The previous blog about our entire renovation adventure acted as the very best tribute that I could give to my incredible grand parents (which is why I’ll always keep it) however, I still wanted to mention them here, one more time, for those of you who just joined us and wonder who the heck I’m talking about when I say “my grandma” because I really think you ought to know a little bit about her as well as my grandpa and their story. This blog (and the previous one about the renovation) is based on my “Grandma’s House” that is: my mom’s mom: Charlotte. Charlotte and Arvid lived for over fifty years in the farm house you’ve been hearing so much about which they purchased in the fall of 1950. The house was built in 1915 and saw the wrap around porch added in 1925 before my grandparents’ purchased it. When they moved in it wasn’t long before they made some improvements such as the awesomeness of, you guessed it, indoor plumbing! And a new kitchen and flooring and the like, not to mention closing in half of the screened in porch to create an entry, a bedroom, and an enclosed staircase down to the basement. The 1960s was the last time the house saw most of its improvements until my husband and I tackled it in April 2014.

my grandma and grandpa

Charlotte lost her mom when she was only five years old and was on her folks’ farm, taking care of her dad, when she met my grandpa Arvid. He was fresh back from world war II when they fell in love and got married and moved into the farm house that Joe and I call home today. They had an enormous garden, did a bit of farming and they milked a herd of Jersey cows for many years. When they retired they converted the barn into a wood working shop where they built all sorts of awesome stuff (dressers, beds, end tables, you name it!) and this is how I remember my grand parents: out in the barn building things. The animals were long gone before I came around but I got to be a part of the wood working for a little while before my grandpa had a stroke when I was fifteen. My grandma had long since been diagnosed with macular degeneration and was losing her sight. That was the end of their wood working days and everything on their little farm that had still been going, just stopped.

It was very sad.

1929 dairy barn
Years later, when Joe and I started on the renovation journey of the farm house, we ran into things over and over again that felt like grandpa or grandma had only, just a minute ago, put it down with every expectation of picking it up and using it again. We lost grandma over ten years after we lost grandpa, I have no doubt that they were more then ready to be together again. They were both well into their 90s and their longevity and their relatively good health into their later years I believe is a testament to how they lived: Simply, on a farm, growing so much of what they ate for years, chopping wood and living close to the earth that sustained them. It is the way Joe and I plan to live out the rest of our own story.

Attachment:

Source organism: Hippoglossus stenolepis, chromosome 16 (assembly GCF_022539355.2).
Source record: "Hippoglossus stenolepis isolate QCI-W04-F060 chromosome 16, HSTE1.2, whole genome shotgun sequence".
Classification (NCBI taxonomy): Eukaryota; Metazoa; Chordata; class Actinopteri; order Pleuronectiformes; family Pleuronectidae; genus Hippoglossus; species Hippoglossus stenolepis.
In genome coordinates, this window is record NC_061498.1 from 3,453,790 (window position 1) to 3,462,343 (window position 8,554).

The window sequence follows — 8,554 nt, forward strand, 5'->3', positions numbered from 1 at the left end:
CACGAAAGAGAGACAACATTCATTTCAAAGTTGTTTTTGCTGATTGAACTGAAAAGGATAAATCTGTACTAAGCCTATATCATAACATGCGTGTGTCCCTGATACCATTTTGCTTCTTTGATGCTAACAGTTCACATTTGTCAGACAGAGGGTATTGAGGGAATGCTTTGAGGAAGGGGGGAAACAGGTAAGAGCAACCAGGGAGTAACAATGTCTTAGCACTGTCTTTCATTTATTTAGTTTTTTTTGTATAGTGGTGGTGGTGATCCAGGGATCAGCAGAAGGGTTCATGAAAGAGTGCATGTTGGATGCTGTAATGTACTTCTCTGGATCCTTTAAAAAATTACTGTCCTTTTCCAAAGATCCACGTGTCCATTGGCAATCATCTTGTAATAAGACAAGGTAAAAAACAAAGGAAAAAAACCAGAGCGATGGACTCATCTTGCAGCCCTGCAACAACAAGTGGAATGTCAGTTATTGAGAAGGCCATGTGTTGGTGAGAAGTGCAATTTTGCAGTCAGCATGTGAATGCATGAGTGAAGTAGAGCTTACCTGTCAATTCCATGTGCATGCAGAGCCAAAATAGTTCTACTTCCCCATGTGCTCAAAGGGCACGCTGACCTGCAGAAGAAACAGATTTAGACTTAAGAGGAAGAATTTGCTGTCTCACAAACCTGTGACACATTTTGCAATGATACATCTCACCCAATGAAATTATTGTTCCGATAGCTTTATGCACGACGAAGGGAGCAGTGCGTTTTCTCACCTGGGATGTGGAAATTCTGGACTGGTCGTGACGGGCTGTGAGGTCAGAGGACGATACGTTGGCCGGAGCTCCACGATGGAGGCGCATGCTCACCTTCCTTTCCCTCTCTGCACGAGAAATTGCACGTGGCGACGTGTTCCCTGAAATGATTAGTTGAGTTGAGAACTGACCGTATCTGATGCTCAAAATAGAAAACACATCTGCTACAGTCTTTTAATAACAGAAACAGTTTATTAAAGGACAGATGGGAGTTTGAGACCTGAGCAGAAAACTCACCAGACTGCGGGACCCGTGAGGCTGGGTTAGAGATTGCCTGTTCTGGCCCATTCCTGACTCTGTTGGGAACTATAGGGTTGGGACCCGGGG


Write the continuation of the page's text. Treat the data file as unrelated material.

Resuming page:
Grandma was an intelligent woman, she was unbeatable at scrabble and also spectacular at Jeopardy. She was also crotchety, stubborn and a hater of change so totally that it was almost, sometimes, hard to believe. She took good care of grandpa and, never once, did much for herself. Frivolous things made absolutely no sense to her and “new” things were almost offensive when her old things were still working just fine. On the other hand my grandpa was an enthusiastic man that liked to dance and drink and, even in his worst moments, he found goodness in life and always had something to smile about. They complimented each other perfectly. Where grandpa was easy going, grandma was serious and their life reflected that truth. They did well for themselves, were organized and raised two beautiful girls and were able to retire and enjoy many years just doing what they wanted to do. Which was: Wood working, gardening, bringing in wood for the winter and taking care of one gorgeous yard.

Arvid and Charlotte Carlson

Grandma had flower beds that were worth envying, she was hard core about her yard and, right up until she couldn’t any more, she was out there picking up sticks and cleaning up. I really look forward to bringing her yard back to its glory days, if not for us, but for grandma because I know the yard not being taken care of is driving her nuts.

Joe has picked up my grandpa’s insatiable need to be out in the woods with his chainsaw and, every day, I see more of grandpa in Joe. We will never lack for fire wood and that is an incredibly comforting thing. Joe is the type to always have a smile on his face, like grandpa was, and nothing ever seems to bother him, its a wonderfully happy presence to be around and something we all missed when grandpa passed away. Having found someone like Grandpa remains a shock to me because I didn’t think there were many like him still left in this world. People who know how to have fun, how to smile, how to enjoy an honest day’s labor and people who truly love to take care of their family, people who love to provide and to create. I am an incredibly lucky girl.